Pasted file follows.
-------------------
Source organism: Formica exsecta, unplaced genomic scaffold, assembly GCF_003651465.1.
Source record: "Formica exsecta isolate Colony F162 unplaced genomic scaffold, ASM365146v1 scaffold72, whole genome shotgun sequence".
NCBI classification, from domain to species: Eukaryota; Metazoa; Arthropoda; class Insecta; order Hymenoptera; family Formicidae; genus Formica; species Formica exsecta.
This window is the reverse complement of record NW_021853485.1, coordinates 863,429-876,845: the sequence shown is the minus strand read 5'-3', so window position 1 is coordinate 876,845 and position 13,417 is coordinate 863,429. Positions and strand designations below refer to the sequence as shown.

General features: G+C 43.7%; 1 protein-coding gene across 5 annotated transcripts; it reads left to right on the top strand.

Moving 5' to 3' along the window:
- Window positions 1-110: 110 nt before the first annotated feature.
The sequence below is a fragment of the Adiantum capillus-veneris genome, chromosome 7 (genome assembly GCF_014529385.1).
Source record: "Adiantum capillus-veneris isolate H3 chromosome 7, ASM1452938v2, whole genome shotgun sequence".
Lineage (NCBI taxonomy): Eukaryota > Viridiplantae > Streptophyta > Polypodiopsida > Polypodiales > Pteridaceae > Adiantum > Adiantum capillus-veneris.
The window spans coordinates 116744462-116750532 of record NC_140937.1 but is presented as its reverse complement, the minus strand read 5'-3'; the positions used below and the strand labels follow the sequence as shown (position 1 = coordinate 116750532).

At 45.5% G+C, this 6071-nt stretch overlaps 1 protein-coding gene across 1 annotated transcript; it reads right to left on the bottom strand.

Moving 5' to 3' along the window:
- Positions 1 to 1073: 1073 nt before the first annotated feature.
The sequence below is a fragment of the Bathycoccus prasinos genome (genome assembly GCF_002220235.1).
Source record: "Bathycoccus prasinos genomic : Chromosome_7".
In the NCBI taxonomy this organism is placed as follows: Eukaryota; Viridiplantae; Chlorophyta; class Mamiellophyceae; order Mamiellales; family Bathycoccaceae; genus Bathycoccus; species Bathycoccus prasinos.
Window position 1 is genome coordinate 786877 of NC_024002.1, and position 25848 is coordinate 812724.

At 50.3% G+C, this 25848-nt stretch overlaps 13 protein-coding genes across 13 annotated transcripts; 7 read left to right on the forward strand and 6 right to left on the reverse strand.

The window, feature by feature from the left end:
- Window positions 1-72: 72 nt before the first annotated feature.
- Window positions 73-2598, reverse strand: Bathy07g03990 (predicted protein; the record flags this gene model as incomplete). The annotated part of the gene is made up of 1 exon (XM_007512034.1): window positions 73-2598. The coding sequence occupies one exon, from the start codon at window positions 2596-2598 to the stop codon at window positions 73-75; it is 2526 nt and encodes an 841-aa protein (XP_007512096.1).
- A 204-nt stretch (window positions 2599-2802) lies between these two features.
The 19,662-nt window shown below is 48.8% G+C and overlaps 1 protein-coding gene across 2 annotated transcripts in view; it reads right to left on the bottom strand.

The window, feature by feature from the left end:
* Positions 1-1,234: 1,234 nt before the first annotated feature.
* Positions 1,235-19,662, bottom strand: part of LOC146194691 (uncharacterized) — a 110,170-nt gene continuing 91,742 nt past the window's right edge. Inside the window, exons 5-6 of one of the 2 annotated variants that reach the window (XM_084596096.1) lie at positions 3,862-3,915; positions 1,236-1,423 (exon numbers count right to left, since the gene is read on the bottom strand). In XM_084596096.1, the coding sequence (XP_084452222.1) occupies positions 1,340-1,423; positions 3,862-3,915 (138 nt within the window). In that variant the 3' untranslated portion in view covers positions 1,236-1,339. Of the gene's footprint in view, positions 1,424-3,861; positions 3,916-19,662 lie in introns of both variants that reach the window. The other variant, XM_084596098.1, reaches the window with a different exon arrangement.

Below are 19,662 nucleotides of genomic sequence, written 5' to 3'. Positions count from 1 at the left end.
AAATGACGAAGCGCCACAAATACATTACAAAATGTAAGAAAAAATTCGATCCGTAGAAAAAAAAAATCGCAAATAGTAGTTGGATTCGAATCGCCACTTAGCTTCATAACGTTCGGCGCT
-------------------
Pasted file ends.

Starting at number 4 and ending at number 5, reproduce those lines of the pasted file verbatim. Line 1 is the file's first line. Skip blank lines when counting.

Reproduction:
This window is the reverse complement of record NW_021853485.1, coordinates 863,429-876,845: the sequence shown is the minus strand read 5'-3', so window position 1 is coordinate 876,845 and position 13,417 is coordinate 863,429. Positions and strand designations below refer to the sequence as shown.

General features: G+C 43.7%; 1 protein-coding gene across 5 annotated transcripts; it reads left to right on the top strand.